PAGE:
Boys come to the streets of Kampala for many reasons. For some their parents have died or are no longer willing to care for them. They have nowhere to turn so they run. For others, their home is so bad that they think life on the streets with all its hardships would be better than staying in that environment. Many of the boys come to the streets for less extreme reasons. Sometimes they have done something wrong and instead of facing punishment they run. Sometimes they come from very poor families and although these families love them the boys feel like by coming to the streets they can make a way for themselves that is somehow better than what they could otherwise. Many poor families cannot put their children in school and so the boys grow board and come to the streets for something to do. Some boys are just downright stubborn, the draw of the streets and the “freedom” and “adventure” it entails are too strong. They don’t like school, they don’t want to dig, or fetch water, or listen to those in authority over them and so they run. Each boy has his own reason for running. Each story is a little different and the issues are complicated. But, in the midst of it all, you can clearly hear God’s heart – He desires to restore what has been lost.
There are many boys on the streets who given the opportunity and support are willing to return home to their families. This is a challenging endeavor and one which needs a lot of wisdom. It is also incredibly rewarding. It is a beautiful thing to witness the joy that families often express when their lost son comes home.
In the past few months API has been part of a number of resettlements. Each boy that went made the initiative to go home on his own. Each boy was excited in his own way. And when he arrived home each family was happy to see their child returned to them. They were all so very thankful saying “ Webela! Webaly nyo nyo nyo! (Thank you! Thank you so so so much!).” They showed that they were willing to take over reasonability of their child again. Here are two of the boy’s stories.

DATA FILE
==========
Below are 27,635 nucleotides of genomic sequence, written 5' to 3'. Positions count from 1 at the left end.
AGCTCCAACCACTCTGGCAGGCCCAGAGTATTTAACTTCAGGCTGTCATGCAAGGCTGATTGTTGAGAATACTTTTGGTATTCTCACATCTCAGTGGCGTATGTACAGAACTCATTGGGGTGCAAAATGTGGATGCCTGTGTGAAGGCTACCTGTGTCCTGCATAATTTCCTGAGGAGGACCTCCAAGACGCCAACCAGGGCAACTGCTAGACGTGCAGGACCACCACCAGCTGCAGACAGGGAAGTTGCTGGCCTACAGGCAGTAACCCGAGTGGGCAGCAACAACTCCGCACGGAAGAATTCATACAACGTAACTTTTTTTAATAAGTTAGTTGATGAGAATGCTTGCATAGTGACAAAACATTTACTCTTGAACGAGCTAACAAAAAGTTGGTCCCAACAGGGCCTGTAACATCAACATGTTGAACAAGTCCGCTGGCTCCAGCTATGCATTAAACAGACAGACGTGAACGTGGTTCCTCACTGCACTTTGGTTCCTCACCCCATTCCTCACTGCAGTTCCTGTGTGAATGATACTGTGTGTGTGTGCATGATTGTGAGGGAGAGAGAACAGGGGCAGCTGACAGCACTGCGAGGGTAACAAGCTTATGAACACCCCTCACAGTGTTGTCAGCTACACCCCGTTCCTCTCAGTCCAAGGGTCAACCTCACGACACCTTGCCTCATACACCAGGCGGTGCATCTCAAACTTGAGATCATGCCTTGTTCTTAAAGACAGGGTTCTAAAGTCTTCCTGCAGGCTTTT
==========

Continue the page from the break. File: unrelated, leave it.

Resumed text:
Felix is 12 year old. He has come non-committedly to program for a number of months now and just lately voiced an interest to go back home to his family. His home village was a far ways from Kampala. We boarded a night bus headed for the hills of western Uganda and arrived at the bus stop around seven-thirty in the morning. But this was not the end of our journey. We traveled farther into the hills on in the back of a small pick-up truck (Ugandan’s can sure fit a lot of people in the back of a pick-up truck!). The roads were a bit rough so it took us over an hour to reach Felix’s small village. We followed the narrow dirt path that wound its way through banana trees until we came to his home. It was a small (but not that small by some standards here) mud house. His mother came out of the house when she heard us arrive. When she saw Felix she expressed happiness in seeing him home safe. He grandmother came to us too and with tears in her eyes thanked us.
As we talked with the family is became clear that Felix had a habit of repeatedly running away. This was not the first time he had come to Kampala. They were afraid that is would not be the last. The chairman for the town was a neighbour and came by to visit as well. He confirmed that the mother really loved her son. He said they had enough food and Felix had been in school. He asked that we would pray for Felix to stay home. He said he was willing to support him and the family in any way he could.